“WITH COLORADO BASKETBALL now, the players that have come before – the last three or four years – have elevated this program to one where we’re viewed as a legitimate NCAA Tournament team,” Boyle said. “When you have that stigma attached to your name, people – whether it’s Georgia, Northern Colorado, whoever – want to beat you. And it’s always going to be Colorado State and Wyoming wanting to beat us and they take great, great pride and pleasure in doing so. We’ve already lost to Wyoming and if we don’t have our boots strapped up, Colorado State will come in here and whip our (butt).”

CU has been to a school-record three consecutive NCAA Tournaments, which lends credence to Boyle’s remark. He stops short of saying the Buffs walk into every arena wearing a bulls-eye: “Not to the degree that Kansas does, or Arizona or Kentucky does, but certainly to more of a degree than in years past. And our players have to understand that. I don’t know if they do or don’t – only they can answer that.

“My thing is, talk is cheap. You better put up or shut up, and right now we better shut up and play. Right now, we have no room to talk. This is no disrespect to any team we’ve played, but San Francisco is the best team we’ve played so far. We haven’t beaten an NCAA Tournament yet this year and we’re 5-2. I’m not sure we’ve lost to an NCAA Tournament team. Time will only tell if Wyoming or Georgia get there . . . I don’t know, but not a bonafide year-in, year-out NCAA team.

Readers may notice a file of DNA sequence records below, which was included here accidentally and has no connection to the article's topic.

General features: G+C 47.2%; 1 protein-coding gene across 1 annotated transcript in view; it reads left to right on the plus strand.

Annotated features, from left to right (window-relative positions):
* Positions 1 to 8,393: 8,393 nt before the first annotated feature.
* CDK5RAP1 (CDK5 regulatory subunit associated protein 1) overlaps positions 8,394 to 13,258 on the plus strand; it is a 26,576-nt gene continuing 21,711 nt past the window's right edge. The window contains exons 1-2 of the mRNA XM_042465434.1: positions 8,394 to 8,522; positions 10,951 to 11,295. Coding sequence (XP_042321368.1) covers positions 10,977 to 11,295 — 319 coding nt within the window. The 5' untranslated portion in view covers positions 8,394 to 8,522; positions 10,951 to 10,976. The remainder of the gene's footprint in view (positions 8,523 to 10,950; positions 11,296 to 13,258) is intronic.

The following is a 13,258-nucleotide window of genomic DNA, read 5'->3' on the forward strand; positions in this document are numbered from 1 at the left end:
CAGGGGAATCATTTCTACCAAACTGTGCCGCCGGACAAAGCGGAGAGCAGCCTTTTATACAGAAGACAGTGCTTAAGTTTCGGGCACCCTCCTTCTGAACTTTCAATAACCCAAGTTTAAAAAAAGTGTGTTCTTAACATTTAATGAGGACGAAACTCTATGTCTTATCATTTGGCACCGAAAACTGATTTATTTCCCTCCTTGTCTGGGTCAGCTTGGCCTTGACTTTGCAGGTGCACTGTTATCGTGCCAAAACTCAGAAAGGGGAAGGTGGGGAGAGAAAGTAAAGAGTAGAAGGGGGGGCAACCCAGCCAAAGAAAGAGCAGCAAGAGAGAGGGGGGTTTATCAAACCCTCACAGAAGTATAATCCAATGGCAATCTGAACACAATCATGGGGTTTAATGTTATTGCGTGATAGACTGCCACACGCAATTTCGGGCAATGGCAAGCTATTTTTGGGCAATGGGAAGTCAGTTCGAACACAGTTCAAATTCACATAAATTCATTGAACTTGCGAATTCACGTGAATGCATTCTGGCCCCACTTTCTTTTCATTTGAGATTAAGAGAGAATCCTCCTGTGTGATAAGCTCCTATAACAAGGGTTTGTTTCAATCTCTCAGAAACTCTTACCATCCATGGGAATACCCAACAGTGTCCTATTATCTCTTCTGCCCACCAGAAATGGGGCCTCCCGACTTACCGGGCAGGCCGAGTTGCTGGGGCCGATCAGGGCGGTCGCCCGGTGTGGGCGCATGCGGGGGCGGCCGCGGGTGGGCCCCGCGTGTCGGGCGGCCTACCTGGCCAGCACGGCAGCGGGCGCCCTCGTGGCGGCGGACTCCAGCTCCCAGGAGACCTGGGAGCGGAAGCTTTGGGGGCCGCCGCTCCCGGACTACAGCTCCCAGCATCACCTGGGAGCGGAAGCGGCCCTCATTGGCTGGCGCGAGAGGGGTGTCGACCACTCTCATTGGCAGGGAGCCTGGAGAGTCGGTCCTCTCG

“It’s funny, when I ask our players if they think we’re better than Wyoming, they laugh. Guess what? We’re not. Are we better than Georgia? Guess what? We’re not. And there’s nothing you can do about it. You can go in the locker room and rationalize and talk all you want, but the bottom line is we’re 5-2 and we’ve lost to both of those teams.”

Former NFL coach Bill Parcells was fond of saying, “You are your record” – and Boyle doesn’t disagree.

“The thing that’s hard is this is really the first year where we’ve had to deal with those issues,” he said. “In years past they’ve underestimated us and this year they’ve overestimated us. I’m just being honest. I always say recruits coming out of high school are overrated or underrated. Basketball teams are the same way, and right now we’re a little overrated.”

Or underwhelming. The good news: The Buffs still have plenty of time to lose the selfishness, find the leadership and establish their identity. Overrated can be swapped for any number of more flattering terms.

Contact: BG.Brooks@Colorado.EDU